You might..........................but if it comes to any formation type flight (at least with an engine) , then it's throttle for airspeed; and elevator control as secondary when required. You'll never want to be thinking throttle for altitude in this case!This is why I love the throttle for altitude and elevator for airspeed argument......................as I always side on the throttle for airspeed side. In fact, I think it's even on the side of error to even teach it as one way. Of course, a student pilot does need to know that it's power for altitude when on the backside of the power curve for landing approaches. I'll just assume that's why it's taught. I think it's better to just say that required actions are a combination of both rules...............most of the time. My favorite cartoon in regards to this, is a student pilot nervously flapping the elevator in order to get the plane rolling down the runway. Remember, he was taught elevator for airspeed! :( L.Adamson

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When I say I use the trim as a throttle, unlike in a powered aircraft, that generally is for airspeed in a glider. I leave the altitude up to the thermals!With regard to formation flying, since you are often aerotowed up to 2,000 feet or more, you have to be pretty good at formation flight when you fly gliders, so it also comes into play there. One of the first exercises glider pilots do when learning aerotowing is to 'box the tow', where you move out to one side, drop below the slipstream of the towplane, come back to the middle, come up to the slipstream to feel it on the canopy and learn its position, then come back up the other side. You have to be very careful not to upset the towplane when so far out to the side. Good airspeed control is vital to avoid snapping the towrope if it slackens for a second or two.It's also not at all unusual to be in very close proximity to other gliders when you find a good thermal. I've been thermalling in a glider when the sky was reminiscent of a WW1 dogfight there were that many aircraft turning about all over the place. You hand is never far away from the canopy jettison handles in those circumstances!Al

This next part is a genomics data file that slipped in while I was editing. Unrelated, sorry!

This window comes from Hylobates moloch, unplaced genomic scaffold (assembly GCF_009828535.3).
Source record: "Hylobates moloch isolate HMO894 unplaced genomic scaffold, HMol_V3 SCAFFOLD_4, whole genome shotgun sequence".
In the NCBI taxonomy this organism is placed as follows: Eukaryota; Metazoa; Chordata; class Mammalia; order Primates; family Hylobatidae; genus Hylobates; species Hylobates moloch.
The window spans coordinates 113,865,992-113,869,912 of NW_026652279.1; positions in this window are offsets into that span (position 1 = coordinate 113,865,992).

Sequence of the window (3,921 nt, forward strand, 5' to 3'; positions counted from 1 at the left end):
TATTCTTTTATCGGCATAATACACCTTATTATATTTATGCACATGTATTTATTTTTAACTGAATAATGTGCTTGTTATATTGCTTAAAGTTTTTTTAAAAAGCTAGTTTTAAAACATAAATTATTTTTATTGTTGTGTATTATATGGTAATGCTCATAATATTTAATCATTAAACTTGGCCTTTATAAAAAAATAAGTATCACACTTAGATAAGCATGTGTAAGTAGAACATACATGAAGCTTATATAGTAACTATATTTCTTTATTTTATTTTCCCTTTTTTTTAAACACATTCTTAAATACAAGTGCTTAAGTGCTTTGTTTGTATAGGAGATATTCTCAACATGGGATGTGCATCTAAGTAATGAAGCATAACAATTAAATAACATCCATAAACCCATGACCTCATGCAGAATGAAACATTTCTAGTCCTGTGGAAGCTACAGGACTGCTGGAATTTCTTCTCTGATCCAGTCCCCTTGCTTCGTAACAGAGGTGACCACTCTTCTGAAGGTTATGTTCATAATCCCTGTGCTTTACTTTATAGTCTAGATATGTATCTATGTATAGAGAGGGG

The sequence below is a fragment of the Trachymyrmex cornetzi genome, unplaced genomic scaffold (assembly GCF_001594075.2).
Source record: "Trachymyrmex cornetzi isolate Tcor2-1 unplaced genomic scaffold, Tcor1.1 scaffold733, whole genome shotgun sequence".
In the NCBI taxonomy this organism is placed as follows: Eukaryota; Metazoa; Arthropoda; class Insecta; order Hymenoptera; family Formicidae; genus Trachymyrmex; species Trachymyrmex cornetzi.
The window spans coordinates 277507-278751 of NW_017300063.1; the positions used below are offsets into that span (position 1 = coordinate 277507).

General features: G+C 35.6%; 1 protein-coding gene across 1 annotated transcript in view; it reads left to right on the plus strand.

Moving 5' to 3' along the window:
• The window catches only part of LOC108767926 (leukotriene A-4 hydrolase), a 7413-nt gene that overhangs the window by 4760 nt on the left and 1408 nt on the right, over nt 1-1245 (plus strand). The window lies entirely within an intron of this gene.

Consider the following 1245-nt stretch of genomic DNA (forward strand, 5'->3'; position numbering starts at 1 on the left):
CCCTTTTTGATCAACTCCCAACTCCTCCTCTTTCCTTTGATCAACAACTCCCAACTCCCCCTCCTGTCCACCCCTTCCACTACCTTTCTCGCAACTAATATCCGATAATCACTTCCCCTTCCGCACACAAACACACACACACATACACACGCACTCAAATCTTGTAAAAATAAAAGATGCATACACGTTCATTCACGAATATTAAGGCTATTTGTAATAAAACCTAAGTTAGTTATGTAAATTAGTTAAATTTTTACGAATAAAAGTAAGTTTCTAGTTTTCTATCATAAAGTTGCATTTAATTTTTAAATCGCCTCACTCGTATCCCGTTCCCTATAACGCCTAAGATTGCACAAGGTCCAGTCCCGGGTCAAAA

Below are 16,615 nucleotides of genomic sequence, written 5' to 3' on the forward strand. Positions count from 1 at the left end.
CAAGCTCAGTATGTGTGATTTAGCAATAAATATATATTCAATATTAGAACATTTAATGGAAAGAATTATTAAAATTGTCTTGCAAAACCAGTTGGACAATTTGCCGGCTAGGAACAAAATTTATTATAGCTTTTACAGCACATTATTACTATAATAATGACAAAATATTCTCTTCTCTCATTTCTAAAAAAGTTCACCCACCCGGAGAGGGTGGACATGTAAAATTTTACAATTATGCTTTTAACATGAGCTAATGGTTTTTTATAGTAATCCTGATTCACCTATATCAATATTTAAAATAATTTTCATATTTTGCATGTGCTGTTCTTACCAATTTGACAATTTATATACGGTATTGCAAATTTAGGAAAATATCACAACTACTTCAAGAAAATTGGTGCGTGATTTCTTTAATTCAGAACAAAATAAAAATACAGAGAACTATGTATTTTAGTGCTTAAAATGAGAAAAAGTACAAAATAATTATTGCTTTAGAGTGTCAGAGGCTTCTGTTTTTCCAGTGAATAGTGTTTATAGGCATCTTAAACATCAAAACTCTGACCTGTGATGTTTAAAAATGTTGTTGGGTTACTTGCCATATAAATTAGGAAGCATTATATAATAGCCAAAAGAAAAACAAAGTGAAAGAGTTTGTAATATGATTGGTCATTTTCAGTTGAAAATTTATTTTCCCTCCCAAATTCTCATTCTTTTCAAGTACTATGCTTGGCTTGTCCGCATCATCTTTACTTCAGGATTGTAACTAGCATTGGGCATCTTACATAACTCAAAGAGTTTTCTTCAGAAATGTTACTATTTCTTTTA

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You might..........................but if it comes to any formation type flight (at least with an engine) , then it's throttle for airspeed; and elevator control as secondary when required. You'll never want to be thinking throttle for altitude in this case!This is why I love the throttle for altitude and elevator for airspeed argument......................as I always side on the throttle for airspeed side. In fact, I think it's even on the side of error to even teach it as one way. Of course, a student pilot does need to know that it's power for altitude when on the backside of the power curve for landing approaches. I'll just assume that's why it's taught. I think it's better to just say that required actions are a combination of both rules...............most of the time. My favorite cartoon in regards to this, is a student pilot nervously flapping the elevator in order to get the plane rolling down the runway. Remember, he was taught elevator for airspeed! :( L.Adamson
If an aircraft is trimmed for steady level flight and the throttle is opened the aircraft will begin to climb. Allowing the transients to subside, the aircraft will settle doen in a steady climb at just about the original airspeed. To increase speed in steady level flight it's necessary to open the throttle and trim the aircraft nose-down.I suggest that it's fairer to say that throttle adjusts rate of climb and trim adjusts speed. I was certainly taught on approach to trim for speed and adjust my touchdown point by changing the throttle. This is what the underlying physics suggest. All else being equal, additional power is needed to make the aircraft clmb at the same steady speed.